char character = pgm_read_byte(&myString[7]); // Read the 8th character (index 7)
  Serial.print("Character from PROGMEM String: ");

  delay(1000); // Delay for readability in the serial monitor


But why use PROGMEM in the first place? Here are ten reasons.

  1. Conserving RAM: RAM is often limited in microcontrollers, and using PROGMEM allows you to store data in flash memory instead. This frees up valuable RAM for variables and dynamic data during program execution.
  2. Storing Large Constants: When your program requires large arrays of constant data, such as lookup tables, fonts, or graphical assets, storing them in PROGMEM prevents them from consuming too much RAM.
  3. String Storage: Storing strings in flash memory with PROGMEM is a common practice, especially when dealing with long strings or multiple strings, as it reduces RAM usage. This is crucial when working with low-memory microcontrollers.
  4. Optimizing for Embedded Systems: In embedded systems, memory optimization is critical. Using PROGMEM allows you to design more efficient programs that can run smoothly on resource-constrained devices.
  5. Energy Efficiency: Accessing data from flash memory can be more energy-efficient than accessing RAM, as it often involves lower power consumption.
  6. Reducing Fragmentation: Constantly creating and destroying variables in RAM can lead to memory fragmentation, which can cause issues in the long run. Storing constants in PROGMEM eliminates this concern.
  7. Speed: Flash memory access can be slightly slower than RAM access, but the difference is negligible for most applications. Using PROGMEM can be an acceptable trade-off for its benefits in terms of memory management.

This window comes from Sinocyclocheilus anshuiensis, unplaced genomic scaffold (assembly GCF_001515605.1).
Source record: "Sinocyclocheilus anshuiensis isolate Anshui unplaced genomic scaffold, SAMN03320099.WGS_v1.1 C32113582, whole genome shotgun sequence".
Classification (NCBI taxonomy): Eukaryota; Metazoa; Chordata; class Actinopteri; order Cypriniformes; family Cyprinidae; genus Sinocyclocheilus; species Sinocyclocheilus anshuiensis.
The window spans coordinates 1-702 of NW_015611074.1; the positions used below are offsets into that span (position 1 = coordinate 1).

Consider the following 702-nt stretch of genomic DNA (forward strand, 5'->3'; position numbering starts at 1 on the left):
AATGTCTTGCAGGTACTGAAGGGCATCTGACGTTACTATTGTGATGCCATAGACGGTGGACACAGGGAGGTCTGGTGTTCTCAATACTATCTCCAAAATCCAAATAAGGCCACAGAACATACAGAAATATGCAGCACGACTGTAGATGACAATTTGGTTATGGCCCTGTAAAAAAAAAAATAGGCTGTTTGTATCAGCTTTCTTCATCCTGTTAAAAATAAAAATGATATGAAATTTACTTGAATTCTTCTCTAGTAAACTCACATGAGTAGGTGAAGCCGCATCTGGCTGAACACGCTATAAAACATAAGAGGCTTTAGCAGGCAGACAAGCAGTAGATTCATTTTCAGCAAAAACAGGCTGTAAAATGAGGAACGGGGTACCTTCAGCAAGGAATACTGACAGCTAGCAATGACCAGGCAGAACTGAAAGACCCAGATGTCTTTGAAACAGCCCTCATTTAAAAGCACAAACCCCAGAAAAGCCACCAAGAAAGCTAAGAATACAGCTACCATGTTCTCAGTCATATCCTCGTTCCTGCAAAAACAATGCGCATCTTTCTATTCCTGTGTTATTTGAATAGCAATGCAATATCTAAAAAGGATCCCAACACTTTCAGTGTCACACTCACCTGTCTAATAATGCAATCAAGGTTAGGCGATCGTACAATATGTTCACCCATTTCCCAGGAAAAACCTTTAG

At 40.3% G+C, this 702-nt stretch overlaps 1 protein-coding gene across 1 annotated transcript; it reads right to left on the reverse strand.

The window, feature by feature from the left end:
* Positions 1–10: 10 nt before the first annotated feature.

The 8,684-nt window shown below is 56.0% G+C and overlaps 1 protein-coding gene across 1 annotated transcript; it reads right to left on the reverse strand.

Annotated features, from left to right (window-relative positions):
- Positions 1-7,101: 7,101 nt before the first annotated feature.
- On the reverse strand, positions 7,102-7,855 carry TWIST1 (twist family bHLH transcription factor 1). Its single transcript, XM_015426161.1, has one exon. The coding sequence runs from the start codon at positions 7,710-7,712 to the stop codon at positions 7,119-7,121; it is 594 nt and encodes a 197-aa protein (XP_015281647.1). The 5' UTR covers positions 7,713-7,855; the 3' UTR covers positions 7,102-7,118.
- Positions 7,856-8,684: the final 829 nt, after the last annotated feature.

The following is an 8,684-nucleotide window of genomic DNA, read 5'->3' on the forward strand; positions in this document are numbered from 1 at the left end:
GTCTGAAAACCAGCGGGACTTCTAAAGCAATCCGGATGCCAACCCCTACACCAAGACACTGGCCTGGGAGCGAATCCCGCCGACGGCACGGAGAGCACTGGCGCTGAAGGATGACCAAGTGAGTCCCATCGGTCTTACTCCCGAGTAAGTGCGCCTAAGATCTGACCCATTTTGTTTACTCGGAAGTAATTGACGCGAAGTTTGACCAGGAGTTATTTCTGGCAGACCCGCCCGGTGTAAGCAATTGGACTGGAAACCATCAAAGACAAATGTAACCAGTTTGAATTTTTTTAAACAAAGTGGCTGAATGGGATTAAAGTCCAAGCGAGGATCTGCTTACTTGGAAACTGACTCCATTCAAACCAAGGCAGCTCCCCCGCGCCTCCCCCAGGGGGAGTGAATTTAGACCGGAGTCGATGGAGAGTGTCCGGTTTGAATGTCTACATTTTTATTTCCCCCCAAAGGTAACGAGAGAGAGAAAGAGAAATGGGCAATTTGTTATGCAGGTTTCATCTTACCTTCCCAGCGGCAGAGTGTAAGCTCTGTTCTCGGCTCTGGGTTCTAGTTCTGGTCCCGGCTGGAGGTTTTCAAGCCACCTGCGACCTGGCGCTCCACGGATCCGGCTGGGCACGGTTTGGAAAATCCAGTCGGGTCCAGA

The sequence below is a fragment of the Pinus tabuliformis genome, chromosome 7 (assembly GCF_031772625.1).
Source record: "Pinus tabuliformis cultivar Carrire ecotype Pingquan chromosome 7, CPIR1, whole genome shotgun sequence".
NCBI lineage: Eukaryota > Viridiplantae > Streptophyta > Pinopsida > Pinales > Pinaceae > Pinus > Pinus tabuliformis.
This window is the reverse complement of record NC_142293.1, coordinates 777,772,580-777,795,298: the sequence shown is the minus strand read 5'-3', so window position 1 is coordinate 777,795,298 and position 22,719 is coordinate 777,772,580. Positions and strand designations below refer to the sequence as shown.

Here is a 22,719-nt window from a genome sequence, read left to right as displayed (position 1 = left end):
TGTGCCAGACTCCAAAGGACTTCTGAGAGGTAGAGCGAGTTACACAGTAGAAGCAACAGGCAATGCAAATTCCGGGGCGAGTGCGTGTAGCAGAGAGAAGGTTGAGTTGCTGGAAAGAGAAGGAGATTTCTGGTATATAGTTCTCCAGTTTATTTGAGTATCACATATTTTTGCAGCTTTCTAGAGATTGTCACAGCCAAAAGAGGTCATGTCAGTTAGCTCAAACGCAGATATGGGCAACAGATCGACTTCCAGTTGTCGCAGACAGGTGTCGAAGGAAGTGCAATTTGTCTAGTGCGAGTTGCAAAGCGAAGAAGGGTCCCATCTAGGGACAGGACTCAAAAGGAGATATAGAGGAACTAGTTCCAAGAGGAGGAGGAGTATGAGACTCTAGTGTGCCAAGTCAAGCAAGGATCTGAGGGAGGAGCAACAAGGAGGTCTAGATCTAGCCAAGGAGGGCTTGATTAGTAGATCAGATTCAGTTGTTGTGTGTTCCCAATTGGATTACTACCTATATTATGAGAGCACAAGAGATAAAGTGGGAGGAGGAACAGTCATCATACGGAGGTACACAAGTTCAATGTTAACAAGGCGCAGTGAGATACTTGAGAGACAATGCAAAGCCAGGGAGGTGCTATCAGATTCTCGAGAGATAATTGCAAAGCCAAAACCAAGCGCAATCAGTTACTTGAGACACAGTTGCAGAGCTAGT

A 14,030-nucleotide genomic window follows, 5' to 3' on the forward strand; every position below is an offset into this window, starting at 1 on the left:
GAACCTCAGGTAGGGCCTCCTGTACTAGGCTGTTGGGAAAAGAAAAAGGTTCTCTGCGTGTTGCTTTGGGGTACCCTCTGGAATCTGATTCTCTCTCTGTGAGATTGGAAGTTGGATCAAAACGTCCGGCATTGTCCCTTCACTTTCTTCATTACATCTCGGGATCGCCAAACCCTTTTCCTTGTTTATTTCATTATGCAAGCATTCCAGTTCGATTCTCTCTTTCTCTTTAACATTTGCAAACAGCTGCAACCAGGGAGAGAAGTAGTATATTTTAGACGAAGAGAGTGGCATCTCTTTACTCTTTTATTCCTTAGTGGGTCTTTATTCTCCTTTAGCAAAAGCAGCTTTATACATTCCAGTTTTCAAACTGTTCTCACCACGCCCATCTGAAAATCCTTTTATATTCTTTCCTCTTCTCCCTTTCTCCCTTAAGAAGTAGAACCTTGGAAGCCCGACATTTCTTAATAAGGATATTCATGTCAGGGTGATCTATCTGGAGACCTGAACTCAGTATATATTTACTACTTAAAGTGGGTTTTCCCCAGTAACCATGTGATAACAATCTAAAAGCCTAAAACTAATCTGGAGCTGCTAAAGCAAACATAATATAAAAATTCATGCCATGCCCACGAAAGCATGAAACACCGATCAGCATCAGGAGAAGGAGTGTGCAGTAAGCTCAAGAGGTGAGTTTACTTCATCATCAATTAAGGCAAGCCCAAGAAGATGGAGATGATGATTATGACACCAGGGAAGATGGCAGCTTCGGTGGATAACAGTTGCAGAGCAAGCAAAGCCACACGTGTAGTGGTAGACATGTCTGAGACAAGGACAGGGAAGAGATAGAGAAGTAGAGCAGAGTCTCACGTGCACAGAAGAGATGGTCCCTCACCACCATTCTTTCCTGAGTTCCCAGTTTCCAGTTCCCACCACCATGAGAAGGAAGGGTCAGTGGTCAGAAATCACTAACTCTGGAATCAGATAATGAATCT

8. Persistent Storage: Data stored in flash memory persists across power cycles. This is useful for storing configuration settings, calibration data, or firmware updates.
  9. Optimizing Bootloader Space: In some cases, PROGMEM can be used to store bootloader code or data, allowing you to use more of the available flash memory for your application.
  10. Sharing Knowledge: When teaching electronics and programming, using PROGMEM is a valuable skill to share with students. It empowers them to create more memory-efficient and practical Arduino projects.

Using PROGMEM for arrays in Arduino is a valuable technique to conserve RAM and store large datasets efficiently in flash memory.



You may also like

{"email":"Email address invalid","url":"Website address invalid","required":"Required field missing"}

I’m excited to introduce you to the latest and greatest version of KiCad – version 8 (stable release). This article will overview the new features and capabilities added to this popular open-source electronic design automation

Read More
KiCad 8: The new and updated features, a full review

Learning anything worth learning from the ground up is hard. The road to proficiency is filled with roadblocks, distractions, and dead-ends. Everyone learns differently and for different reasons. Some of us learn to advance our

Read More
From struggling to thriving: Understanding the journey from Beginner to Proficient (in programming or anything else)